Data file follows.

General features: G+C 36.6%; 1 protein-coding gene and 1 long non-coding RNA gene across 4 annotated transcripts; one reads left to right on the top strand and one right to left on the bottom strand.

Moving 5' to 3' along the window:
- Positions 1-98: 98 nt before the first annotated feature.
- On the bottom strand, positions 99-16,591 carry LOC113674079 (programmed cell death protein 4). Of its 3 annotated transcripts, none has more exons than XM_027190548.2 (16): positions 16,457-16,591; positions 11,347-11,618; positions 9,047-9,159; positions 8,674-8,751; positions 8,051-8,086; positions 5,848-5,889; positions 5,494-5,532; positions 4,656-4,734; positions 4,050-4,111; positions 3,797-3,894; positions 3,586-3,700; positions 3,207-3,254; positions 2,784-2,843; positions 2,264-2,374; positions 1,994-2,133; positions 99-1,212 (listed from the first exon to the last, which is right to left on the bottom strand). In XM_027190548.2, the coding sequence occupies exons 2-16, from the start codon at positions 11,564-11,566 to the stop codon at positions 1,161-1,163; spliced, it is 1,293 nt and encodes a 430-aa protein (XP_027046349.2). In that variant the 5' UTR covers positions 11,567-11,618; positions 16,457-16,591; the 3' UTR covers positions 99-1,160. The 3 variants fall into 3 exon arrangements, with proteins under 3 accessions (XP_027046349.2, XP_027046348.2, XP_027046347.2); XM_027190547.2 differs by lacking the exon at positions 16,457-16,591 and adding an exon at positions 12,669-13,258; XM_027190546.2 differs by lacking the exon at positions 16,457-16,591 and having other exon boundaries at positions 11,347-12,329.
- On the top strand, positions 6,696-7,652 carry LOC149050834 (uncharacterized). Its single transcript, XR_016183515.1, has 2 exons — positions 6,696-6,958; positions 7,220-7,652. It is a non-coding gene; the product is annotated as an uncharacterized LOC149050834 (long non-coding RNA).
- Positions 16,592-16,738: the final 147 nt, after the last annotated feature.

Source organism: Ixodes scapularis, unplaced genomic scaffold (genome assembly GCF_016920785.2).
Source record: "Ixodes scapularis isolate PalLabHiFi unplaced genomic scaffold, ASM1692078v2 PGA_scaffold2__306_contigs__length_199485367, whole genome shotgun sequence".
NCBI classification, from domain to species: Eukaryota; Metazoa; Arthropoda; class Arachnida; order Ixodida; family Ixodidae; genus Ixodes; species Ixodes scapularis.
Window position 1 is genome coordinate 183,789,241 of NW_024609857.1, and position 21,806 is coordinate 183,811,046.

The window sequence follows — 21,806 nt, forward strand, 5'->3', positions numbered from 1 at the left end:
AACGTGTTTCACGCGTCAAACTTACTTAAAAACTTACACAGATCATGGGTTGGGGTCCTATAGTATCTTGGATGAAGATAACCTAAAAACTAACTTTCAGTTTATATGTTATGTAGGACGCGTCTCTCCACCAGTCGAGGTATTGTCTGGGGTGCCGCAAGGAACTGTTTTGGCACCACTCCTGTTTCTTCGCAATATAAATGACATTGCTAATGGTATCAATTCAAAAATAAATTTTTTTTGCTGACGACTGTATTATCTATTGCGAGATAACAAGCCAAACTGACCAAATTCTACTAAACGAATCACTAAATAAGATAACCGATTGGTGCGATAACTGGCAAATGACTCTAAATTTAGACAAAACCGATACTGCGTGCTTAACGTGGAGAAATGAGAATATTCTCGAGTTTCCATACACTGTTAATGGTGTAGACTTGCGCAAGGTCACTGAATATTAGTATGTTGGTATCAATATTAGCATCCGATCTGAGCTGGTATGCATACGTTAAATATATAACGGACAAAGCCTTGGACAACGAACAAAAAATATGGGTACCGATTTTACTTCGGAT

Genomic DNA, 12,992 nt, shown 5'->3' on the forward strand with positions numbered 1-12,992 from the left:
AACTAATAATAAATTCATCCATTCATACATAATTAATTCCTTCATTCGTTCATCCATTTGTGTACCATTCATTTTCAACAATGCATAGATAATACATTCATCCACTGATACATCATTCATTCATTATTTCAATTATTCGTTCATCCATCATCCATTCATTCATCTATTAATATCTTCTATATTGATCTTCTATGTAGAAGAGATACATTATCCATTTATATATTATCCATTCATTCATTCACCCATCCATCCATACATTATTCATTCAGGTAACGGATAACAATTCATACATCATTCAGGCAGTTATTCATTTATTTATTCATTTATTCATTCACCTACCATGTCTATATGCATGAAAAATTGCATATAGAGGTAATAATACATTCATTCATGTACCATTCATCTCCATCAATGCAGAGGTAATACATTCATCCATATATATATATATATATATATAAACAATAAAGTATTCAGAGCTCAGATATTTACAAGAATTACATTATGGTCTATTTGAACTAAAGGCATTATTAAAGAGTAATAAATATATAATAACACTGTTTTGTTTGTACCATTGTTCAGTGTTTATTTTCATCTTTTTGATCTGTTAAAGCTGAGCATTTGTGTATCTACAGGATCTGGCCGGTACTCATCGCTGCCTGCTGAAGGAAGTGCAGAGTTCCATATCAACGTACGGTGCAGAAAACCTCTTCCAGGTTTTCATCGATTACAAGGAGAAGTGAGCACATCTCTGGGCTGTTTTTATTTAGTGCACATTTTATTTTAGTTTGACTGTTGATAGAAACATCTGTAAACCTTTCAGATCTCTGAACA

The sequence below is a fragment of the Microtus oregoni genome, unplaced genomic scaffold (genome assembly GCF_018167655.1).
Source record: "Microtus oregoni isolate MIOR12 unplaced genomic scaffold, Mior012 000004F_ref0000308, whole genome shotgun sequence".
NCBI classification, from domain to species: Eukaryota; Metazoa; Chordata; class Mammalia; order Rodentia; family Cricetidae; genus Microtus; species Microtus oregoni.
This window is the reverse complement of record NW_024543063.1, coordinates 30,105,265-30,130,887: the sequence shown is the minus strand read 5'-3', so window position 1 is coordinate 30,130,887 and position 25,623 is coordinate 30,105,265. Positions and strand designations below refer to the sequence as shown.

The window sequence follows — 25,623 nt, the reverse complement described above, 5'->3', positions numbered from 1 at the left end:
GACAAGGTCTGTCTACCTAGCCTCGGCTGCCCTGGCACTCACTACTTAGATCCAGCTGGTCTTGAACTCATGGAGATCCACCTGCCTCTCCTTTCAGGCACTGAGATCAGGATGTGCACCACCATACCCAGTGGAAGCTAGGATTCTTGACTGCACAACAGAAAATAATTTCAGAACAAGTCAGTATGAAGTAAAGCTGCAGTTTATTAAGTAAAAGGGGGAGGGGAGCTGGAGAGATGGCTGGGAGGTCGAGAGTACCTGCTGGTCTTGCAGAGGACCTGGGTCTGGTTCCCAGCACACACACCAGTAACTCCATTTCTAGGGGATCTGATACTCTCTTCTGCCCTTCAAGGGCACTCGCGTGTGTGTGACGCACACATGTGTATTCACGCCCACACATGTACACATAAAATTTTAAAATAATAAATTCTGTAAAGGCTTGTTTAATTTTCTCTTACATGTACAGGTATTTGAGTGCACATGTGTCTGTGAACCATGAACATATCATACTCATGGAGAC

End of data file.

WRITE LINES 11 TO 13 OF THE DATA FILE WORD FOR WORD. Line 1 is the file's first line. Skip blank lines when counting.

The window sequence follows — 21,806 nt, forward strand, 5'->3', positions numbered from 1 at the left end:
AACGTGTTTCACGCGTCAAACTTACTTAAAAACTTACACAGATCATGGGTTGGGGTCCTATAGTATCTTGGATGAAGATAACCTAAAAACTAACTTTCAGTTTATATGTTATGTAGGACGCGTCTCTCCACCAGTCGAGGTATTGTCTGGGGTGCCGCAAGGAACTGTTTTGGCACCACTCCTGTTTCTTCGCAATATAAATGACATTGCTAATGGTATCAATTCAAAAATAAATTTTTTTTGCTGACGACTGTATTATCTATTGCGAGATAACAAGCCAAACTGACCAAATTCTACTAAACGAATCACTAAATAAGATAACCGATTGGTGCGATAACTGGCAAATGACTCTAAATTTAGACAAAACCGATACTGCGTGCTTAACGTGGAGAAATGAGAATATTCTCGAGTTTCCATACACTGTTAATGGTGTAGACTTGCGCAAGGTCACTGAATATTAGTATGTTGGTATCAATATTAGCATCCGATCTGAGCTGGTATGCATACGTTAAATATATAACGGACAAAGCCTTGGACAACGAACAAAAAATATGGGTACCGATTTTACTTCGGAT

Genomic DNA, 12,992 nt, shown 5'->3' on the forward strand with positions numbered 1-12,992 from the left: